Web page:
If you believe Scotty, I bet he also has a twice-impeached ex-president that he’ll want you to support in 2024.

Rich Wesson

Pullman

Kudos to Simpson

Good job, Mike Simpson, for actually doing something about the U.S. government honoring the Treaty of the Nez Perce by proposing a plan to restore the salmon runs. This will benefit all and so we all need to support this effort.

Julian Matthews

Pullman

Looking outward

The COVID-19 pandemic has had a devastating impact in America. This devastation, in my opinion, is a direct result of lack of resources. As good folks have been losing jobs and small businesses while waiting for a stimulus check that feels like it’s never coming, security has never felt more fragile. The thing is, pandemics have no borders. Meaning, if we as one of the wealthiest countries in the world are struggling, others in impoverished countries are barely surviving. We mustn’t forget about them.

While our people need help more than ever, turning our focus to helping foreign countries may be the solution. COVID-19 relief and development funds for international affairs are more important than ever. Not only does providing resources save countless lives in poverty-stricken areas of the world, but it also unlocks their potential as a developing community. This in turn helps the U.S. and impoverished countries thrive and prosper. Helping these countries creates new job markets, U.S. jobs, and higher security, emergency response and pandemic resources.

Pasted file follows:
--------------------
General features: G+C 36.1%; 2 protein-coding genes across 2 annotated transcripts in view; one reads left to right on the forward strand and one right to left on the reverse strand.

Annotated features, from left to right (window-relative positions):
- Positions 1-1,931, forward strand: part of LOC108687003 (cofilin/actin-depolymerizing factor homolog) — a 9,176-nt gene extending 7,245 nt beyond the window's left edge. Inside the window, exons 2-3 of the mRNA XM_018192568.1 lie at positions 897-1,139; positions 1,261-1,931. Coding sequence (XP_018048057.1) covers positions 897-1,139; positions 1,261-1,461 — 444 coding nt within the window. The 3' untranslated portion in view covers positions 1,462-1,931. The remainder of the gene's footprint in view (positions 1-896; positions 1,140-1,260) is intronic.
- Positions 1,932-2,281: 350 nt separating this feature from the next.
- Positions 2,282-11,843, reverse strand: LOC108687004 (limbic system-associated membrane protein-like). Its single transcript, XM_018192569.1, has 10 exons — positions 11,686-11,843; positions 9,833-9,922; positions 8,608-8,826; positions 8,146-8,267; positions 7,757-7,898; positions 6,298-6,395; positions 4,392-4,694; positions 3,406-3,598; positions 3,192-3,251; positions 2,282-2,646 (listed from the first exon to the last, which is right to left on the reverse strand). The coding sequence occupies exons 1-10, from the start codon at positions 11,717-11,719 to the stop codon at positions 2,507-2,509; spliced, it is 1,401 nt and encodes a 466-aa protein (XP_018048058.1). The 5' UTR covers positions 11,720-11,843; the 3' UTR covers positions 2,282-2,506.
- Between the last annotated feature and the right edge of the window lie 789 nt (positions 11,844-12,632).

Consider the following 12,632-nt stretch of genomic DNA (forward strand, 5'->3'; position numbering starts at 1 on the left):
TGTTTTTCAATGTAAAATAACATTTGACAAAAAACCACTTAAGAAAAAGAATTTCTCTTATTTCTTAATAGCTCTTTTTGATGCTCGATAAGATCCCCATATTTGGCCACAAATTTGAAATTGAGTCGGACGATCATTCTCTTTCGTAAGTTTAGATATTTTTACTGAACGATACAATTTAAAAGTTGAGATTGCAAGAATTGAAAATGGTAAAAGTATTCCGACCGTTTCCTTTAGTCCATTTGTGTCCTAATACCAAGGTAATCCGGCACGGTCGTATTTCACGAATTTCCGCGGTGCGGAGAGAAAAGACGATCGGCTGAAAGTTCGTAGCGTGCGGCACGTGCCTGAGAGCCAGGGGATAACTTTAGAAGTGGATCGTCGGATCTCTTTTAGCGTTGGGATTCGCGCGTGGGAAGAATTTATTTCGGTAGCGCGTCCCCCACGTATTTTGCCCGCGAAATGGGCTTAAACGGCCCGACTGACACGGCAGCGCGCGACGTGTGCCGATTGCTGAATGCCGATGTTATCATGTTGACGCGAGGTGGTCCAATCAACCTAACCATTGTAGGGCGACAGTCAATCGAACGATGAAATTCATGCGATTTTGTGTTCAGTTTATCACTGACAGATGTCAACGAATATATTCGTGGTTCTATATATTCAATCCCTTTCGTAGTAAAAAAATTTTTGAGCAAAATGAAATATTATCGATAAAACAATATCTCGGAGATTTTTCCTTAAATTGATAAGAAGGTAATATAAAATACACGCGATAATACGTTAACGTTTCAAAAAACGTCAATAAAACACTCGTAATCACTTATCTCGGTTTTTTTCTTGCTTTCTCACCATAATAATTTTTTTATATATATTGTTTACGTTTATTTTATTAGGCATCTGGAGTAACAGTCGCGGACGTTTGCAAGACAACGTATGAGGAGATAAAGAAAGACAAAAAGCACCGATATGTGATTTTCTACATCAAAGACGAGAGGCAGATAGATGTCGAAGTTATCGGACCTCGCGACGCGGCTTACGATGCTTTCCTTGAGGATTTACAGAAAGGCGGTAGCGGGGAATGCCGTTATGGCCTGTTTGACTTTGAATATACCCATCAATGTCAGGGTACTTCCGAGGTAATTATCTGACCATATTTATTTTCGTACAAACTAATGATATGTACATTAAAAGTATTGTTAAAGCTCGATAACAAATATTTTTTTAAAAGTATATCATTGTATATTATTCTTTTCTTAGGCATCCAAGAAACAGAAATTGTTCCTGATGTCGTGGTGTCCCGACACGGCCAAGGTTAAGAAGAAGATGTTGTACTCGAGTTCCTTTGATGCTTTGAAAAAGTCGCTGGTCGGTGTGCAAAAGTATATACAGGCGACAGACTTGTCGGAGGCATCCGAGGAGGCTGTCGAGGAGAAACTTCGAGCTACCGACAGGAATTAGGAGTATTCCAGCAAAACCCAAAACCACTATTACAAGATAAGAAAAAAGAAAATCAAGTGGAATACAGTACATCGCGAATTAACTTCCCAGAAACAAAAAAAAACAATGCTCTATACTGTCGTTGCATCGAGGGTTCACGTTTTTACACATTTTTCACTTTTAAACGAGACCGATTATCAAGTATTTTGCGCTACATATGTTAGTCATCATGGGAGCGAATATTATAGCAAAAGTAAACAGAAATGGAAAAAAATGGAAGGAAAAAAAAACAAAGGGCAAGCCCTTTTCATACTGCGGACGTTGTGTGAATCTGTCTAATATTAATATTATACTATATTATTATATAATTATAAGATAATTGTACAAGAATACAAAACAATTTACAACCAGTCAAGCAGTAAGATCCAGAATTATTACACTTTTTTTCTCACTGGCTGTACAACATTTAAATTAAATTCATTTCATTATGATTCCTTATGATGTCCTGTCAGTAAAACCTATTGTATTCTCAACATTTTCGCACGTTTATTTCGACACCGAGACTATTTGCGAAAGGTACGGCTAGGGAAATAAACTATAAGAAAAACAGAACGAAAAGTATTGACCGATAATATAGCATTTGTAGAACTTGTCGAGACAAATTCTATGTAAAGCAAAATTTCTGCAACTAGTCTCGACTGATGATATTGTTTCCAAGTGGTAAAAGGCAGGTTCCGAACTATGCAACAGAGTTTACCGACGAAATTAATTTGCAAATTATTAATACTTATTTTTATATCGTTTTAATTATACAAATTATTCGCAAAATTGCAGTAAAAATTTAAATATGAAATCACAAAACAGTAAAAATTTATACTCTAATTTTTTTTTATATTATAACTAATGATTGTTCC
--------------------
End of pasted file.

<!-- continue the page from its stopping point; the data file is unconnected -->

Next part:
The protection of this funding is in the United States’ best economic and diplomatic interest.The International Affairs budget is currently allocating less than one percent of the overall U.S. federal budget. We must start speaking out to our local and national leaders for those who are struggling. If the world wants to heal as a whole from COVID-19, we need to start practicing compassion and advocate for those in need.

Jessie Mack

Pullman

Of flu and COVID-19

I have always cautioned my students to distinguish between correlation and causation. The classic example I have always used to highlight my point is the relationship between the number of ministers of the faith in a town and the number of alcoholics in that town. As the number of ministers increases, so does the number of alcoholics. Do clergy drive/cause the population to drink? Doubtful. The underlying relationship here is that as clergy increase in number they do so in parallel to a rising population. Similarly, the number of alcoholics increase in an area as the population increases, all else being equal.

So, I tread carefully when I look at the recent data from the CDC on flu cases this season and try to make conclusions. But given that flu cases are remarkably lower than normal, it is hard not to draw this conclusion: As we have attempted to reduce COVID cases we have apparently had a huge impact on flu cases. Too bad the COVID virus is more transmissible than the flu amongst us humans. But we should be confident that we can control respiratory diseases through some simple means: masks, social distancing, staying home when sick …

So, let’s keep up the good work and continue our control. We are having impact.

Larry Fox

Pullman